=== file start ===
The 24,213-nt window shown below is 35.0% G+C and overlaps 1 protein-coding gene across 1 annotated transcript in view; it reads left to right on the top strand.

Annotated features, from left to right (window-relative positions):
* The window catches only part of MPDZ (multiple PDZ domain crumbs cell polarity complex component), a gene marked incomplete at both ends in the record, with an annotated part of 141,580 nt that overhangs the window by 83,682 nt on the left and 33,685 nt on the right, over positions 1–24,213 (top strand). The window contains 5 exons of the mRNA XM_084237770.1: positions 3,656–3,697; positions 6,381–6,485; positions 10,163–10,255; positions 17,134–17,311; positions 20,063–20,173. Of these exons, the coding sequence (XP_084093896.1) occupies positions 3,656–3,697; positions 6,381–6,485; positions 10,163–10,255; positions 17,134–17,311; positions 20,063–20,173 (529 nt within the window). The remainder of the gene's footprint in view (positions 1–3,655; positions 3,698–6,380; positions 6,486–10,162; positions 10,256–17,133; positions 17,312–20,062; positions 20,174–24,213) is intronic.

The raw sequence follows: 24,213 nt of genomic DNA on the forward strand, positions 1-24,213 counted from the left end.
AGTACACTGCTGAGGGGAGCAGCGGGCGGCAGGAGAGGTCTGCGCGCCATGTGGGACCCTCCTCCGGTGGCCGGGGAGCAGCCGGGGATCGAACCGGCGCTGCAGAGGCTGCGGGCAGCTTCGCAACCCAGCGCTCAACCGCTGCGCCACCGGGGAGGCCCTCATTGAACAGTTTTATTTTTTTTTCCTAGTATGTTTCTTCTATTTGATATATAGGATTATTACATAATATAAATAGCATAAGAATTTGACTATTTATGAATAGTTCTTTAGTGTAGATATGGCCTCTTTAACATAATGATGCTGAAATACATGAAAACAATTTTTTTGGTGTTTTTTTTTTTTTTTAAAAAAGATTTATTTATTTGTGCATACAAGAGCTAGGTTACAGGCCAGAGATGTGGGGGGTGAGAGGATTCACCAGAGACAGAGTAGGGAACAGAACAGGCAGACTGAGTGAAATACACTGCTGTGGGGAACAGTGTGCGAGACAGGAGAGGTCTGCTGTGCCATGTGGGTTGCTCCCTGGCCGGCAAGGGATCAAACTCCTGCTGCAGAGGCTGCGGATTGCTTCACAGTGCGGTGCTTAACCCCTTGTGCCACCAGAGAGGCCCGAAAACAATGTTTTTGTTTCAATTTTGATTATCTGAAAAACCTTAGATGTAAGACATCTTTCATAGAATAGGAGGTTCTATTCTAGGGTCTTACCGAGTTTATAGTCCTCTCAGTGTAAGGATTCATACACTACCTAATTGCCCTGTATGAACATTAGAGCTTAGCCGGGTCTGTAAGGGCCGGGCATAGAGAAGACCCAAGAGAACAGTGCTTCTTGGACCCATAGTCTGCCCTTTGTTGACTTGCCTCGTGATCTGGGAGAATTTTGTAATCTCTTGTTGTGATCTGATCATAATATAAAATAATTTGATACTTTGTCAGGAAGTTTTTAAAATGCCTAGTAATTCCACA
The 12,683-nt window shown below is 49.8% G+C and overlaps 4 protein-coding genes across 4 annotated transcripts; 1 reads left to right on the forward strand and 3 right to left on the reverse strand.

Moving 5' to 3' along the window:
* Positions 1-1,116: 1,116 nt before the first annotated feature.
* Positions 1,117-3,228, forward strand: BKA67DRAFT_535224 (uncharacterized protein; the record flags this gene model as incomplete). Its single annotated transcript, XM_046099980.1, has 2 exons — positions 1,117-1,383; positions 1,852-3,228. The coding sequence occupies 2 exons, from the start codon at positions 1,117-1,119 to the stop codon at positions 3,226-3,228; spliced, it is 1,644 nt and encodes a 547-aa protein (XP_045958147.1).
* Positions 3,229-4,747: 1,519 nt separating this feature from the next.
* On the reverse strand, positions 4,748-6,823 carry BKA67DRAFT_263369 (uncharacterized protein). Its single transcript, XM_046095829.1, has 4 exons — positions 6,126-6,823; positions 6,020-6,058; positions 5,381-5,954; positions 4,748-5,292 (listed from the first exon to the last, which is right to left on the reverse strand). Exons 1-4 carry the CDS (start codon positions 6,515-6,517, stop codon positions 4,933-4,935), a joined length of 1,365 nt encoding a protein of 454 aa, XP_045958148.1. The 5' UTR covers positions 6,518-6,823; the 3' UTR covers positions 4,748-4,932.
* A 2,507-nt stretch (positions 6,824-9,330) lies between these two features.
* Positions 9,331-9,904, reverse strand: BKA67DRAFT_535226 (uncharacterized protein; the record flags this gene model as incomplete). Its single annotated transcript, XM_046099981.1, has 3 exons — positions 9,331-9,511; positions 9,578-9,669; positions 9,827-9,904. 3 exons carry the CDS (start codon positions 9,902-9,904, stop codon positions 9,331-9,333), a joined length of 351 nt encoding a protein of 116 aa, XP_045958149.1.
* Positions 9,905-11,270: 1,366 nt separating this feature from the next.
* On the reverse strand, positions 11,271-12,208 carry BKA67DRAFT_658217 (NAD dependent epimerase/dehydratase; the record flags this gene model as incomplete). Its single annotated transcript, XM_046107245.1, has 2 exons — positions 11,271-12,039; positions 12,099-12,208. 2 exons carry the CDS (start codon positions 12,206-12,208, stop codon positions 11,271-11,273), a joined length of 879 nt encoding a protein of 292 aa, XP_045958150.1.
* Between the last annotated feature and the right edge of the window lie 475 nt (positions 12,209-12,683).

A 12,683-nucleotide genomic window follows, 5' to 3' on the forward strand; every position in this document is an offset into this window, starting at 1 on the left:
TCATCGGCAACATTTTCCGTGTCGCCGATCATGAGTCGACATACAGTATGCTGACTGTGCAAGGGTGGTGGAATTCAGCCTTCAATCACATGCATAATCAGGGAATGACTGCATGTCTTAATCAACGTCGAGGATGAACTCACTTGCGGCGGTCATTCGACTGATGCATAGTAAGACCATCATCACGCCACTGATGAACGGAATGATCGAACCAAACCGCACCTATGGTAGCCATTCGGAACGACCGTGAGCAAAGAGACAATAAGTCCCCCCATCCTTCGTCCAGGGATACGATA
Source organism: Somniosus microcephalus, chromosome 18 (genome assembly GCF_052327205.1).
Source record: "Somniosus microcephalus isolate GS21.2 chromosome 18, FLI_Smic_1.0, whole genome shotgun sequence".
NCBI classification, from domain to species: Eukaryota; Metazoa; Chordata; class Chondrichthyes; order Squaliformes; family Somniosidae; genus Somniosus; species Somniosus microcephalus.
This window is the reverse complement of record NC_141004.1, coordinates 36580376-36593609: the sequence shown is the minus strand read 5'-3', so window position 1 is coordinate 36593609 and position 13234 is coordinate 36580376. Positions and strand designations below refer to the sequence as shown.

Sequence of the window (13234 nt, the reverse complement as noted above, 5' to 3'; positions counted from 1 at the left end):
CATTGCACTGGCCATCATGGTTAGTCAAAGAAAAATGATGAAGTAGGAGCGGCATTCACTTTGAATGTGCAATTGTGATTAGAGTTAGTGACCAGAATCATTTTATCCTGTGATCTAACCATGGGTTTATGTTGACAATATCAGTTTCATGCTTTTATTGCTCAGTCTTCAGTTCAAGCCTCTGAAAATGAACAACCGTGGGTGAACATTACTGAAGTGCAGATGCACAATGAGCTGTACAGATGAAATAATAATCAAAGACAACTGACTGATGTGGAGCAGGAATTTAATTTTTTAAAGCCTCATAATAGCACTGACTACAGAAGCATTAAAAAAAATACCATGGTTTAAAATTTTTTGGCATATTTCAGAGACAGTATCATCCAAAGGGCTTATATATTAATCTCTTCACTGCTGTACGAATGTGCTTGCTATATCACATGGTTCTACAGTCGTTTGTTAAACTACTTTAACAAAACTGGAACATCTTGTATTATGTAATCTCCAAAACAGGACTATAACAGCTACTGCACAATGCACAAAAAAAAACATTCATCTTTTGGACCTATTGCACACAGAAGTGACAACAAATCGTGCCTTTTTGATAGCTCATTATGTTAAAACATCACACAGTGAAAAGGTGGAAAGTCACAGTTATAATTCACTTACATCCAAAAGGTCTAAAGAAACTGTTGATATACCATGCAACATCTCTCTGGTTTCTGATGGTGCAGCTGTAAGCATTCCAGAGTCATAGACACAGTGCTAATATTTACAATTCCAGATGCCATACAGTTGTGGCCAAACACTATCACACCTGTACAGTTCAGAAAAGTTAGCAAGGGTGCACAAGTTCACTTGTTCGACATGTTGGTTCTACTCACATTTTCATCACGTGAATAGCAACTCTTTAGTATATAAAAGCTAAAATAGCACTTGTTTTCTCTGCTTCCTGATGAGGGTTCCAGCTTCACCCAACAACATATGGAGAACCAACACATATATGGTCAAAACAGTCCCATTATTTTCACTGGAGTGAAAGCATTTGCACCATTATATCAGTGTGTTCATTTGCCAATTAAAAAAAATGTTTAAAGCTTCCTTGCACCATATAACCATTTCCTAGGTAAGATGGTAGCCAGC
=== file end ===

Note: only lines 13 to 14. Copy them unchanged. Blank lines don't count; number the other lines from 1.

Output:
* Positions 9,331-9,904, reverse strand: BKA67DRAFT_535226 (uncharacterized protein; the record flags this gene model as incomplete). Its single annotated transcript, XM_046099981.1, has 3 exons — positions 9,331-9,511; positions 9,578-9,669; positions 9,827-9,904. 3 exons carry the CDS (start codon positions 9,902-9,904, stop codon positions 9,331-9,333), a joined length of 351 nt encoding a protein of 116 aa, XP_045958149.1.
* Positions 9,905-11,270: 1,366 nt separating this feature from the next.